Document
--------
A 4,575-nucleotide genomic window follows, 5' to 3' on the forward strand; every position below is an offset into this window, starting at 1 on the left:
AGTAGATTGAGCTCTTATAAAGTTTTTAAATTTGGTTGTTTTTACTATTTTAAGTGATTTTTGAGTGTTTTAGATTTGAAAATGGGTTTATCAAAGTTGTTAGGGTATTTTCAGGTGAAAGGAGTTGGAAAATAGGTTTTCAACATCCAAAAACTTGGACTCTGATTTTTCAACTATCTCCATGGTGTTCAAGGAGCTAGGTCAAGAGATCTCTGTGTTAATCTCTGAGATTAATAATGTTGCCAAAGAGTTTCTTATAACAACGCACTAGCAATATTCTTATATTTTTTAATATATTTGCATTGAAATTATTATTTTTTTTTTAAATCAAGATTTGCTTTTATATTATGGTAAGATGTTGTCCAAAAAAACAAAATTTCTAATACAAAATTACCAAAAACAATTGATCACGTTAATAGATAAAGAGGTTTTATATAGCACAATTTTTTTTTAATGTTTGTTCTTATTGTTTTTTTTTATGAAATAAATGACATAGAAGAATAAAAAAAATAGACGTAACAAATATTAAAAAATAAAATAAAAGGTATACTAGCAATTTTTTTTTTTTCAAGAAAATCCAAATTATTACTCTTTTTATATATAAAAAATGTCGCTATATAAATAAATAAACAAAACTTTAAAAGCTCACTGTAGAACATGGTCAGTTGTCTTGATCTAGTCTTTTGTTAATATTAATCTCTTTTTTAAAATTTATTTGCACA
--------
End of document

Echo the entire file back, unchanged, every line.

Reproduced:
A 4,575-nucleotide genomic window follows, 5' to 3' on the forward strand; every position below is an offset into this window, starting at 1 on the left:
AGTAGATTGAGCTCTTATAAAGTTTTTAAATTTGGTTGTTTTTACTATTTTAAGTGATTTTTGAGTGTTTTAGATTTGAAAATGGGTTTATCAAAGTTGTTAGGGTATTTTCAGGTGAAAGGAGTTGGAAAATAGGTTTTCAACATCCAAAAACTTGGACTCTGATTTTTCAACTATCTCCATGGTGTTCAAGGAGCTAGGTCAAGAGATCTCTGTGTTAATCTCTGAGATTAATAATGTTGCCAAAGAGTTTCTTATAACAACGCACTAGCAATATTCTTATATTTTTTAATATATTTGCATTGAAATTATTATTTTTTTTTTAAATCAAGATTTGCTTTTATATTATGGTAAGATGTTGTCCAAAAAAACAAAATTTCTAATACAAAATTACCAAAAACAATTGATCACGTTAATAGATAAAGAGGTTTTATATAGCACAATTTTTTTTTAATGTTTGTTCTTATTGTTTTTTTTTATGAAATAAATGACATAGAAGAATAAAAAAAATAGACGTAACAAATATTAAAAAATAAAATAAAAGGTATACTAGCAATTTTTTTTTTTTCAAGAAAATCCAAATTATTACTCTTTTTATATATAAAAAATGTCGCTATATAAATAAATAAACAAAACTTTAAAAGCTCACTGTAGAACATGGTCAGTTGTCTTGATCTAGTCTTTTGTTAATATTAATCTCTTTTTTAAAATTTATTTGCACA